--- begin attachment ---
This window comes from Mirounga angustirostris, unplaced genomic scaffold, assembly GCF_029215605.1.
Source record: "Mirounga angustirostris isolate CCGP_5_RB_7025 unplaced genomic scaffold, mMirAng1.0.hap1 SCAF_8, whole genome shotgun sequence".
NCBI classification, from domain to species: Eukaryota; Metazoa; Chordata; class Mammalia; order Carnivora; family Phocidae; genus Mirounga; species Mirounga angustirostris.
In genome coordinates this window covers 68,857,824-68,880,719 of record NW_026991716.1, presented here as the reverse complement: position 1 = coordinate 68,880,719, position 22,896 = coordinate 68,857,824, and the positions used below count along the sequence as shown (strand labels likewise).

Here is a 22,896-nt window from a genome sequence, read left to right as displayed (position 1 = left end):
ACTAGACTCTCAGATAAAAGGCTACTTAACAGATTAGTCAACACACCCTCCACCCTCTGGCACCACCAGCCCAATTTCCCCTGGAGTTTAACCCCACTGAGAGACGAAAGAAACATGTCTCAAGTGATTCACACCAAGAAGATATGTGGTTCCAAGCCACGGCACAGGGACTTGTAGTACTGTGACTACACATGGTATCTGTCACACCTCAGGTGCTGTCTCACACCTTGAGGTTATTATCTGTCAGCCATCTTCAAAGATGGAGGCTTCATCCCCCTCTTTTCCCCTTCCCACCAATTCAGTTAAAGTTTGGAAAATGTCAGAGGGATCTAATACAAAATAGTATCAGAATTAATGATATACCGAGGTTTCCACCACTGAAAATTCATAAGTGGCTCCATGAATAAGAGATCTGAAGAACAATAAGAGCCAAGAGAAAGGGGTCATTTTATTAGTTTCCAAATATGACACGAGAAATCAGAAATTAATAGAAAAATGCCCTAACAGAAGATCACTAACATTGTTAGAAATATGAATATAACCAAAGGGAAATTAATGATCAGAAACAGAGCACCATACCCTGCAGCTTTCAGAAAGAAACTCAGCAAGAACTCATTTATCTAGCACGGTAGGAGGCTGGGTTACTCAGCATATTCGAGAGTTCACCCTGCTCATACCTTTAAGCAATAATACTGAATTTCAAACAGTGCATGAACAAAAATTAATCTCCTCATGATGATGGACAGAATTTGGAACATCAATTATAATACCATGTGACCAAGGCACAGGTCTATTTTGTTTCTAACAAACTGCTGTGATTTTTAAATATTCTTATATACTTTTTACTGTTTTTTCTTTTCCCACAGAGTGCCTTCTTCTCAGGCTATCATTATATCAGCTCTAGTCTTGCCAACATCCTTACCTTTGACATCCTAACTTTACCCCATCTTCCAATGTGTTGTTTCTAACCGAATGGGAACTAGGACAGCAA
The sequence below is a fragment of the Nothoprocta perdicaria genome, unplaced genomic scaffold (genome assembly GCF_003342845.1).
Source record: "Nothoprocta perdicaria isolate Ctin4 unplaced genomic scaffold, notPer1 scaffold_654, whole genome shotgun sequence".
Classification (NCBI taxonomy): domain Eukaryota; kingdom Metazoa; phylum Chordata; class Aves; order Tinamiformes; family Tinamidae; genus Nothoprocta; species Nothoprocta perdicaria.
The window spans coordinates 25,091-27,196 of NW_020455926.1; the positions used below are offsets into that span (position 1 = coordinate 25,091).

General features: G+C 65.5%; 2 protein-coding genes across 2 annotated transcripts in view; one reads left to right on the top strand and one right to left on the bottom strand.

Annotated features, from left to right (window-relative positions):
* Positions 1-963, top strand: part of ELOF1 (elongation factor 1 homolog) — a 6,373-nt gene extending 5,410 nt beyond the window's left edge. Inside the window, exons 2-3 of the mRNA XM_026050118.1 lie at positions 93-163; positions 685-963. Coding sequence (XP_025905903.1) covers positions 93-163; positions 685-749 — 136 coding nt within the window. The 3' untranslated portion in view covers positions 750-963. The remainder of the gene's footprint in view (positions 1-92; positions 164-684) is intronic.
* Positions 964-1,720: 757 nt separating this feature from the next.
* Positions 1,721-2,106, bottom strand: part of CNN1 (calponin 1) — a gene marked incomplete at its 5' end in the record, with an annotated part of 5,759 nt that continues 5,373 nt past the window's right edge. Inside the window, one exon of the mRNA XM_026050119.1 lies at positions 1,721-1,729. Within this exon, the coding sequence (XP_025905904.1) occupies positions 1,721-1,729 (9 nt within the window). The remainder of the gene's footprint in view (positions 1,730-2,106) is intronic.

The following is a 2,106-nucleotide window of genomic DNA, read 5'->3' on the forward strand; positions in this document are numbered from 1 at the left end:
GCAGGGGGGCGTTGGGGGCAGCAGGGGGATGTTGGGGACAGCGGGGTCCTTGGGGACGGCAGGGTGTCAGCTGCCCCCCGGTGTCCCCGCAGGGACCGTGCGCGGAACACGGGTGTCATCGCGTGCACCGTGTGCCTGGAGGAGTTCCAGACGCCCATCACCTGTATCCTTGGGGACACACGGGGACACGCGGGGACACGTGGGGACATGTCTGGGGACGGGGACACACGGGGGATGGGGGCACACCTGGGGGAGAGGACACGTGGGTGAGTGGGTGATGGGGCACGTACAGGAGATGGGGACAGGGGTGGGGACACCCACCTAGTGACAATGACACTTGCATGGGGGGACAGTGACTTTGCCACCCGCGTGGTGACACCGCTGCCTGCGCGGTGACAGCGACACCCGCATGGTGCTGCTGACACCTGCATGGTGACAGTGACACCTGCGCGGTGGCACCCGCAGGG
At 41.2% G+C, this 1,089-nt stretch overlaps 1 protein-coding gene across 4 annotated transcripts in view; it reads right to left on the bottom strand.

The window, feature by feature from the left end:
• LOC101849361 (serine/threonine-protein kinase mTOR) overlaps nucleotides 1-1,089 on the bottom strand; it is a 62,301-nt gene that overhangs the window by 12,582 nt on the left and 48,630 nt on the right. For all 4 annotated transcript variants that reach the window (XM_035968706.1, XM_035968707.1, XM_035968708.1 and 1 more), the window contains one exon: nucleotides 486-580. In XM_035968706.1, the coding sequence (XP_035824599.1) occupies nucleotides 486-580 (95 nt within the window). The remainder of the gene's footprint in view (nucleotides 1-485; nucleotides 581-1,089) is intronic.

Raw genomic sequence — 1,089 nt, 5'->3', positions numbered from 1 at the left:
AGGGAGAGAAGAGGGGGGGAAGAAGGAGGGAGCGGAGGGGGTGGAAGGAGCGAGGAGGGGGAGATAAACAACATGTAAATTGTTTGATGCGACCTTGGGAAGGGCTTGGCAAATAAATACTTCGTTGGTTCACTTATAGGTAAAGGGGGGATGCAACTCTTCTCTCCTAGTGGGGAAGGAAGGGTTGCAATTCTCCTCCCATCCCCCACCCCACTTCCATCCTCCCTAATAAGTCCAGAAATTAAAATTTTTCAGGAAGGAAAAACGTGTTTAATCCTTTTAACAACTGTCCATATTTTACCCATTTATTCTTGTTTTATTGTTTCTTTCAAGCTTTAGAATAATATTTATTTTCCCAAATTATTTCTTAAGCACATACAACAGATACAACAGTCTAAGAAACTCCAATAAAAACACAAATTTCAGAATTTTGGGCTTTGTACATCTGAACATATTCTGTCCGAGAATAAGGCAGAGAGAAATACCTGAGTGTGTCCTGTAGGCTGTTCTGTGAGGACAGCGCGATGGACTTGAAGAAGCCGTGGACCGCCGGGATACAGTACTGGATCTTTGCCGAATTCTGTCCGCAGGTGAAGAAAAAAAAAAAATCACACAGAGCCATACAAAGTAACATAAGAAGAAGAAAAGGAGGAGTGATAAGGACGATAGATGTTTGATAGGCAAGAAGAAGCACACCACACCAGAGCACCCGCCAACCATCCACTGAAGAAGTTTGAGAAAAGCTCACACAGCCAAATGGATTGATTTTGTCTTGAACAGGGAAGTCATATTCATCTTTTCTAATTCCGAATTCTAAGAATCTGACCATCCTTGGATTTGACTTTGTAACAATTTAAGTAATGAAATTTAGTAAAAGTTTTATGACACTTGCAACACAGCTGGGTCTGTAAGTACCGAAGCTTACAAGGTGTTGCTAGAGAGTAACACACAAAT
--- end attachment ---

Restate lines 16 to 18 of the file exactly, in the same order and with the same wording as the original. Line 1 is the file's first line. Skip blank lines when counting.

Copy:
The following is a 2,106-nucleotide window of genomic DNA, read 5'->3' on the forward strand; positions in this document are numbered from 1 at the left end:
GCAGGGGGGCGTTGGGGGCAGCAGGGGGATGTTGGGGACAGCGGGGTCCTTGGGGACGGCAGGGTGTCAGCTGCCCCCCGGTGTCCCCGCAGGGACCGTGCGCGGAACACGGGTGTCATCGCGTGCACCGTGTGCCTGGAGGAGTTCCAGACGCCCATCACCTGTATCCTTGGGGACACACGGGGACACGCGGGGACACGTGGGGACATGTCTGGGGACGGGGACACACGGGGGATGGGGGCACACCTGGGGGAGAGGACACGTGGGTGAGTGGGTGATGGGGCACGTACAGGAGATGGGGACAGGGGTGGGGACACCCACCTAGTGACAATGACACTTGCATGGGGGGACAGTGACTTTGCCACCCGCGTGGTGACACCGCTGCCTGCGCGGTGACAGCGACACCCGCATGGTGCTGCTGACACCTGCATGGTGACAGTGACACCTGCGCGGTGGCACCCGCAGGG
At 41.2% G+C, this 1,089-nt stretch overlaps 1 protein-coding gene across 4 annotated transcripts in view; it reads right to left on the bottom strand.